Bresnan to the fore as England hit back
Tim Bresnan kick-started England's belated progress in the second Investec Test, on his home ground, once cloud cover rolled in at Headingley.
England endured an ominously and controversially wicketless first session, after Andrew Strauss won the toss.
However, Bresnan struck twice, taking England's first wicket in more than 10 hours dating back to day three of the innings defeat at The Oval - when he had Graeme Smith caught at square-leg - and then running out Hashim Amla as South Africa faltered from 120 without loss to a teatime 163 for three.
Both James Anderson, after Alastair Cook's dropped slip catch, and then - in bizarre circumstances - Steven Finn came frustratingly close to dislodging a South Africa opener before lunch.
Cook put down Alviro Petersen (76no) on 29; then first-change Finn thought he had Smith neatly caught at first slip by Strauss for six, only for umpire Steve Davis to call dead-ball after the fast bowler repeated his uncanny habit of disturbing the bails at the non-striker's end in his delivery stride.
Smith (52) and Petersen had little initial trouble against England's all-pace attack, the hosts having left out off-spinner Graeme Swann for the first time in three-and-a-half years. Anderson should have had Petersen, reprieved by Cook when he missed a straightforward chance.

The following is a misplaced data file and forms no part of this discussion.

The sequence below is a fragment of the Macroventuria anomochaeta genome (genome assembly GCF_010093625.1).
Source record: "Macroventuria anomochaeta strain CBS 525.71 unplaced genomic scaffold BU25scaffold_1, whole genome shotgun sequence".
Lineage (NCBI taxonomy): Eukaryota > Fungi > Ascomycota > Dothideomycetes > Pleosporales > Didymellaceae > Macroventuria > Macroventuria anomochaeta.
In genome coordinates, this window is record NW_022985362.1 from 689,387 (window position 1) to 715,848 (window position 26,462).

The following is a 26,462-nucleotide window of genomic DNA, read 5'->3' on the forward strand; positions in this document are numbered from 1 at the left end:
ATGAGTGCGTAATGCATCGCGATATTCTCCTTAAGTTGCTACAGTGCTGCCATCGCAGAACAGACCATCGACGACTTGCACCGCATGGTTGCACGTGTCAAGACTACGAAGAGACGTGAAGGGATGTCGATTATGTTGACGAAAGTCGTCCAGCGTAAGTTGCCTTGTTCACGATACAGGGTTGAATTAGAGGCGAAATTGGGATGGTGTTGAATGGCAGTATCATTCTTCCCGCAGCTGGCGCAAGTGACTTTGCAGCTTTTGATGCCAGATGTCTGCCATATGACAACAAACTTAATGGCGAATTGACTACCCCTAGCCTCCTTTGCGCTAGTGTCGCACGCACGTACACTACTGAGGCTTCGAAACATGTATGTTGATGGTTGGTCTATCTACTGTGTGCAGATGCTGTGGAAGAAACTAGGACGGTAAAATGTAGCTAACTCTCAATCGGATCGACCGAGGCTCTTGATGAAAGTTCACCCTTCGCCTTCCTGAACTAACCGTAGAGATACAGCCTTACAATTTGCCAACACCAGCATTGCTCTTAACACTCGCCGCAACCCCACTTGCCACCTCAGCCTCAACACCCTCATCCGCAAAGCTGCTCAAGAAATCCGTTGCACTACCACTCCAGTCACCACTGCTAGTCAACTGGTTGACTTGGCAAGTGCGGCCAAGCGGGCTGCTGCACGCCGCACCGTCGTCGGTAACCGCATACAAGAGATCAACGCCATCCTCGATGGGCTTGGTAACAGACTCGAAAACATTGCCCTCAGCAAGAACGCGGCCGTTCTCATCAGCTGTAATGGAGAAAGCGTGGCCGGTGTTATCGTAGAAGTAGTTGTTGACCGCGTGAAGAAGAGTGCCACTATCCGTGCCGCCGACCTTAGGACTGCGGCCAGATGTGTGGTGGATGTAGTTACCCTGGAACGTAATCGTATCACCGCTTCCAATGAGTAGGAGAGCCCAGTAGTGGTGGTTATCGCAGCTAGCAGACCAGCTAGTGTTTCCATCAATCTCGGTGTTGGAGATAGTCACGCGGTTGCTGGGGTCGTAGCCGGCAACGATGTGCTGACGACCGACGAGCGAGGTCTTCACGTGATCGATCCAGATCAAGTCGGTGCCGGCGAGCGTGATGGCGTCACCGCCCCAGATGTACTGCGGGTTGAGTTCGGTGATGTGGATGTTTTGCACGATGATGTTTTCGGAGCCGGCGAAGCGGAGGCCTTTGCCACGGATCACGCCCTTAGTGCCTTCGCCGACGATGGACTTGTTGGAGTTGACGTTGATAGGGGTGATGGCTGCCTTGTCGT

But worse was to follow for England because Finn, returning here in place of Swann, paid dearly for his strange stump-kicking act and gave Smith a second chance. Petersen was past his 78-ball 50 before lunch, with a pull at Bresnan for his seventh four, and Smith reached his from 91 deliveries in early afternoon.
But the South Africa captain was to succumb at last to England's packed leg-side field, and only three overs later the hosts picked up the significant bonus of Amla's wicket too.
A misfield by Jonathan Trott at cover, misunderstanding between Amla and Petersen - and Bresnan's fine throw from the extra-cover boundary - did for the Oval triple-centurion before he could even make double-figures this time.
When Cook redeemed himself with a smart catch low to his left, at second slip again, after Jacques Kallis toe-ended an attempted cut at Anderson, England needed the threat of rain to hold off. It did not quite manage to do so until the scheduled tea break, which therefore came three minutes early.